Global overproduction

The big problem in the sector is that too many clothes are made in relation to the number of people who can use the clothing. This problem is not solved with the proposed instruments but instead stands in the way of initiatives that are discussed as being economically and environmentally profitable.

There is little knowledge about the overproduction of textiles, but it is visible in different ways along the value chain, among other things, in unsold goods and returned goods that are destroyed or included in the trade of «used clothing» that is “gifted” to the Global south. With the individual consumer, the increase will show up in the form of expanding wardrobes and through the fact that more and more of the clothes never have been or will be used. This includes between 20 and 30% of the clothes purchased. The overproduction is also reflected in the disposal of clothing both in the form of growing quantities, but also because the vast majority of collected used clothing (97%) is exported. This shows that we in Norway import far more clothes than we can use. In the countries that are recipients of used clothing, overproduction manifests itself as large mountains or deserts of unwanted, but not worn, clothing. There are few, if any, who have relevant estimates of how large the overproduction is.

The EU textile strategy mainly seeks to meet this overproduction by extending the technical durability of the products (often called service life) including “eco-design” and “repairability”. We would like to remind that the clothes that make up these mountains or deserts are not primarily worn out, but unwanted. Increasing the technical life of clothing will not automatically reduce the number produced or purchased. On the other hand, it will cause the clothes to last (even) longer, whether it is in our wardrobes or in the flow of used clothes.

What the strategy should focus on, is the degree of utilization of clothing. A garment that is used little during its lifetime will have a poor degree of utilization and therefore has a large environmental impact. The utilization rate for clothing has dropped drastically in the last 20 years, and will continue to fall with this strategy. Piously asking the industry to produce a little less and consumers to buy a little less is not enough. None of the instruments (as they have been described so far) go to the heart of the problem. Neither rental, second-hand trade, longer life, repair, etc. leads to lower environmental impacts. They can, if it leads to fewer clothes being bought, and if this, in turn, leads to fewer being produced. These are two hypotheses that have not been discussed or documented, but which are a prerequisite for the strategy. The clothing industry has planned to increase its production further at the same time as the clothes are now meant to last a long time (according to the strategy), thus the utilization rate for clothes will continue to plummet. If clothes are only used 1 or 10 times, they should also be made for this. Of course, we believe that clothes should rather be made to be used 100 or 1000 times, but planning for even stronger “disposable products” is the very worst option. It is, therefore, necessary to discuss how production can be scaled down, and for which products increased strength will have some if any positive effect.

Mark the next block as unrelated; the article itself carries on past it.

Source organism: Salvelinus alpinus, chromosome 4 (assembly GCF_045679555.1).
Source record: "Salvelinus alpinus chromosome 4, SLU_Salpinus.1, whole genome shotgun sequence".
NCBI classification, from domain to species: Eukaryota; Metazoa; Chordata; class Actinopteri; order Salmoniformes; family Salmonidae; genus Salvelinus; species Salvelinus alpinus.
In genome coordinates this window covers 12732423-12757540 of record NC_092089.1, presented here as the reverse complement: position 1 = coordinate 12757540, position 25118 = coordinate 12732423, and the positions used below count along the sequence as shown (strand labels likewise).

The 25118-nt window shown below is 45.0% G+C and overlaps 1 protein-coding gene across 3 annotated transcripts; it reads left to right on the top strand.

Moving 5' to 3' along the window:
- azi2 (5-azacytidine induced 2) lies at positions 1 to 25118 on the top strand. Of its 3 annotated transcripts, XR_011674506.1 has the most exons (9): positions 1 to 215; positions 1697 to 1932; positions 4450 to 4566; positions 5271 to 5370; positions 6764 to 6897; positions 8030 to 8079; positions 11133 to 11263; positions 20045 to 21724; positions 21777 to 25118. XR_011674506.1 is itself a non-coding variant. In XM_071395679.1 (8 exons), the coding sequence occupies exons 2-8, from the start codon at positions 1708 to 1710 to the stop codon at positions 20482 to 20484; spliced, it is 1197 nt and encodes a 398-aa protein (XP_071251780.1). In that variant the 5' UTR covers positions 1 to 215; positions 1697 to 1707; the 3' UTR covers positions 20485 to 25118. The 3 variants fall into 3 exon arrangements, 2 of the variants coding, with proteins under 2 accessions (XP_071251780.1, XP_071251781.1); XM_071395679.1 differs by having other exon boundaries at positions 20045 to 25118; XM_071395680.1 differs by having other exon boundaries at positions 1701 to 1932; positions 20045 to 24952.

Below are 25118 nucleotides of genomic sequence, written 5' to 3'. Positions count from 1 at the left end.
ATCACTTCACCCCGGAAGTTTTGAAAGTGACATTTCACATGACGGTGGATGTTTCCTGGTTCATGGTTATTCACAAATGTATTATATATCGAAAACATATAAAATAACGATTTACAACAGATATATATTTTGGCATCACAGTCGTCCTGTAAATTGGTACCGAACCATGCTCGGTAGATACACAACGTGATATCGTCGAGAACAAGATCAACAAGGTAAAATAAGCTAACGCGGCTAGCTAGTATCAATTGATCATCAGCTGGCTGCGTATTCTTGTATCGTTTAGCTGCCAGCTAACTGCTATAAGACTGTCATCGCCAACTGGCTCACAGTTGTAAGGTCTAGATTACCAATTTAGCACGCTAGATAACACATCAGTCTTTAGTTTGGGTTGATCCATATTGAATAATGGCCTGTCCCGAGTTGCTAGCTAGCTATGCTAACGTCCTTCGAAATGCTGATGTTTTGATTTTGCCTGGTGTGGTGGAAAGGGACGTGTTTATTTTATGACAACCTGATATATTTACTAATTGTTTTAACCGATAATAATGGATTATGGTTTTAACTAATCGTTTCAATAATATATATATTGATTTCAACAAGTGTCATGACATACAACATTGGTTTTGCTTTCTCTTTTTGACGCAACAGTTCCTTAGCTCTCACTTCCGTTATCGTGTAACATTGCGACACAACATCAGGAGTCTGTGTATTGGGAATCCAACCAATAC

The strategy contains 6 main measures that we refer to and comment on below.

1. Requirements for eco-design of textiles so that they are more durable, can be reused, repaired and materials recycled, and do not contain environmental toxins.

Eco-design: Textiles are very complex products, socially, aesthetically, functionally and technically. Setting such requirements can thus have unintended effects. We see this clearly in the work with PEF (Product Environmental Footprint). It may sound wise that products are more durable, but no matter how strength is measured or how the limit for strength is set, this will favor synthetic textiles – which are much stronger than natural materials. If we look at how long consumers use different products, the opposite trend emerges. The “weak”, i.e., the natural fibers, are used longer. Setting requirements thus strengthens the products that are used the shortest. This is one of many examples of how “eco-design” is not a simple field at all and that good intentions can easily have catastrophic consequences.